The Only Tomato Pie Recipe You’ll Ever Need
In Birmingham, Alabama, Black Sheep Kitchen regulars start clamoring for chef Julie Grimes’ tomato pies in early March, even though the best tomatoes from local growers are still months away. In one form or another, the pies have been on the summer menu at Grimes’ grab-and-go dinner shop since she opened it four years ago.
Author: Gardenandgun/Photo credit to gardenandgun.com
- FOR THE CRUST:
- 2 cups all-purpose flour (9 ounces)
- 6 tbsp. cornstarch
- 1⁄4 cup grated Parmigiano-Reggiano cheese (about 1 oz.)
- 3 tbsp. shredded Gruyère cheese (about ¾ oz.)
- 3 tbsp. cornmeal
- 1 tsp. kosher salt
- 1⁄4 tsp. freshly ground black pepper
- ¾ cup (1 ½ sticks) cold unsalted butter, cut into small pieces
- 2 large egg yolks
- 4-6 tablespoons ice-cold water
- Cooking spray
- FOR THE CUSTARD:
- 1 cup half-and-half
- 3 tbsp. mayonnaise
- 3 large eggs
- ½ cup heavy cream
- FOR THE GARLIC- AND HERB-OIL:
- 2 tbsp. extra-virgin olive oil
- 2 tsp. chopped fresh basil
- 1 ½ tsp. minced fresh garlic
- FOR THE TOMATOES:
- 1 large ripe red beefsteak tomato
- 3–4 medium-size multi-color heirloom tomatoes
- Kosher salt and freshly ground black pepper
- Fresh basil or chives (for garnish)
- For the crust: Weigh or lightly spoon flour into a dry measuring cup; level with a knife. Place flour and next 6 ingredients in the bowl of an electric stand mixer with paddle attached; mix on low speed to blend. With mixer running, gradually add butter 2-3 pieces at a time, beating at low speed until butter breaks into pea-size pieces. Add yolks and mix until incorporated. Add enough cold water, 1 tbsp. at a time, blending just until dough begins to form a ball. Turn dough out onto a lightly floured surface, and knead until smooth. Shape dough into a round disc and wrap with plastic wrap. Let stand at room temperature for at least 30 minutes (or refrigerate for up to two days).
- Preheat oven to 400˚. Unwrap dough and place it on a lightly floured surface. Roll into a 15-inch circle. Gently transfer dough into a 9-inch springform pan lightly coated with cooking spray, pressing dough into corners and up the sides of pan, draping dough over edges and pressing lightly to adhere. Pierce dough several times with a fork. Freeze for 15 minutes. Place pan on a baking sheet lined with parchment. Shield dough with parchment paper and fill with pie weights or dry beans. Blind bake for about 20 minutes or until crust is lightly browned. Remove weights and discard parchment. (“If you see any visible cracks in the shell or fear it may leak, seal it up by brushing raw egg white all over the inside of the blind-baked crust while it’s still hot,” Grimes says.)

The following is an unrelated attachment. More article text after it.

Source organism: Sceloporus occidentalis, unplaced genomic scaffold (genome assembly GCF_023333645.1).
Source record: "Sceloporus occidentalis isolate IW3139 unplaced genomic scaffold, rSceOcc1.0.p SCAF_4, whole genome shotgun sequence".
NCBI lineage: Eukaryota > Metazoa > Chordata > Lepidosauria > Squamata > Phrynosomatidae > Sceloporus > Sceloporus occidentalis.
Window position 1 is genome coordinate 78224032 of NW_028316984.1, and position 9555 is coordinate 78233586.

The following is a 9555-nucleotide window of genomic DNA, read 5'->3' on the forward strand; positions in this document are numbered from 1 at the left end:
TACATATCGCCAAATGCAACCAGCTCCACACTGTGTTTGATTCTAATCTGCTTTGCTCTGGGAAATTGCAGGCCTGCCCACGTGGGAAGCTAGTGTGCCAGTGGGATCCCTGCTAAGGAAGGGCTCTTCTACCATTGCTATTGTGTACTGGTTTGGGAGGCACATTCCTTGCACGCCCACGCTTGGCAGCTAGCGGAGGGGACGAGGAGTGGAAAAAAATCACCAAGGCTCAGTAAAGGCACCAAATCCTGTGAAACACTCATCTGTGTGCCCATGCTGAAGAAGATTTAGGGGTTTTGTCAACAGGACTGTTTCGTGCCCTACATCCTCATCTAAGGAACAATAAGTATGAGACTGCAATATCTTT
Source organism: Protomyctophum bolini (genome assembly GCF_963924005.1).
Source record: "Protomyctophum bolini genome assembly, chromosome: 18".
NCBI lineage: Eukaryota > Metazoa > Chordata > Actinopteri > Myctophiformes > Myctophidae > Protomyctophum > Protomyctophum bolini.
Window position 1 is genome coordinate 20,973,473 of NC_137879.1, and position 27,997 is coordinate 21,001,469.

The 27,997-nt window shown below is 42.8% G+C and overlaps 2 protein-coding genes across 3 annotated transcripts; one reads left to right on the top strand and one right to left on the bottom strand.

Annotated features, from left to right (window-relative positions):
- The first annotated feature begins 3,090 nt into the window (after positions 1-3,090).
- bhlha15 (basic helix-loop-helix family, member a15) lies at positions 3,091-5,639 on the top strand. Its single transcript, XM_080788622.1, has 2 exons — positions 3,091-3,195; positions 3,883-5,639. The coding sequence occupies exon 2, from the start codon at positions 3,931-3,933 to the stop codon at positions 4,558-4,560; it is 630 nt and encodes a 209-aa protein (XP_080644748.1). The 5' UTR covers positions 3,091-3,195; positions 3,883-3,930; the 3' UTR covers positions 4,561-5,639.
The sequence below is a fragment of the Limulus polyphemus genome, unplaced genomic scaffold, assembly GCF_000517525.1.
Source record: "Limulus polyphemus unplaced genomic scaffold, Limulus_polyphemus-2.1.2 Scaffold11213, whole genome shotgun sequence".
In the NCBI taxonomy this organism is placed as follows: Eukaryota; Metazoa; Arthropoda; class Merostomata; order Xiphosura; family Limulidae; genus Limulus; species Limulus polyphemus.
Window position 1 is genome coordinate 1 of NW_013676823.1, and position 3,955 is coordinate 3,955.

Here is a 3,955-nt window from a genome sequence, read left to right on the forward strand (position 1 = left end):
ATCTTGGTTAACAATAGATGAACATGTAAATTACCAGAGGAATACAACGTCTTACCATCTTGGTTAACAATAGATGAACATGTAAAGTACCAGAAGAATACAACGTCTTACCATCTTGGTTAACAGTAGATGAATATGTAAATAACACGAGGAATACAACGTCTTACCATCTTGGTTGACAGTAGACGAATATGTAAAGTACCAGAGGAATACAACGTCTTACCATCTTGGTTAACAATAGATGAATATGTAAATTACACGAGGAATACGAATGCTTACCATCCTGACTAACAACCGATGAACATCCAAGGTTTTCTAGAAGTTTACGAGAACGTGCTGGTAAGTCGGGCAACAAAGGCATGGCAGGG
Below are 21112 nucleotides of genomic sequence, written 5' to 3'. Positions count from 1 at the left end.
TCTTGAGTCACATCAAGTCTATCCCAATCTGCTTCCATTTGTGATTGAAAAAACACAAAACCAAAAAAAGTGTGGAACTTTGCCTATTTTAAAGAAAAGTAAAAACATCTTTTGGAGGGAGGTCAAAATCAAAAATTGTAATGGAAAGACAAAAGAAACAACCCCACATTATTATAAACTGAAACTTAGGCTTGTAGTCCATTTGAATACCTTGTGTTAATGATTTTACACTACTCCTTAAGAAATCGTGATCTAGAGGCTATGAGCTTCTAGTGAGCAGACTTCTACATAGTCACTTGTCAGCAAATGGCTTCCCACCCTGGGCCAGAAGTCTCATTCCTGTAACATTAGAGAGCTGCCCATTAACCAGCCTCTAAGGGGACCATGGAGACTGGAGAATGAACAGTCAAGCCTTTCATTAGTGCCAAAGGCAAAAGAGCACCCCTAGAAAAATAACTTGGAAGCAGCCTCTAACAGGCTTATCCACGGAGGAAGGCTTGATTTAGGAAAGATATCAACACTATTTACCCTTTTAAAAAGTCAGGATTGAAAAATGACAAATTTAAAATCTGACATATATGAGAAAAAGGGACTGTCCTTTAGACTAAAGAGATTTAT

- For the custard: Combine half-and-half, mayo, and eggs, whisking until smooth. Stir in cream.
- For the oil: Whisk together olive oil, basil, and garlic.
- For the tomatoes: Core tomatoes, and slice about ⅛ inch off of tops and bottoms of each tomato. Slice tomatoes into ¼-inch-thick slices. (“I don’t always peel the tomatoes, but if the skins are especially tough, you may want to peel them before slicing.”)
- Prepare the dish: Reduce oven temperature to 325˚. Arrange half of the tomato slices in a circle on top of prepared crust, overlapping slices and alternating colors. Season tomatoes with salt and pepper and drizzle with half of oil mixture. Sprinkle lightly with Parmigiano. Repeat procedure with remaining tomato slices and oil. Carefully pour custard around tomatoes, leaving most of the top layer of tomatoes visible. Sprinkle top layer of tomatoes lightly with salt and pepper.
- Bake for about an hour or until custard is just set; remove from oven. Let stand 15–20 minutes.
- Using a serrated knife, saw the overhanging crust off the top, and remove ring. Slide pie onto a cake stand or cake circle. Sprinkle top of pie with fresh basil or chives and a bit more Parmigiano, if desired. Slice into wedges and serve warm.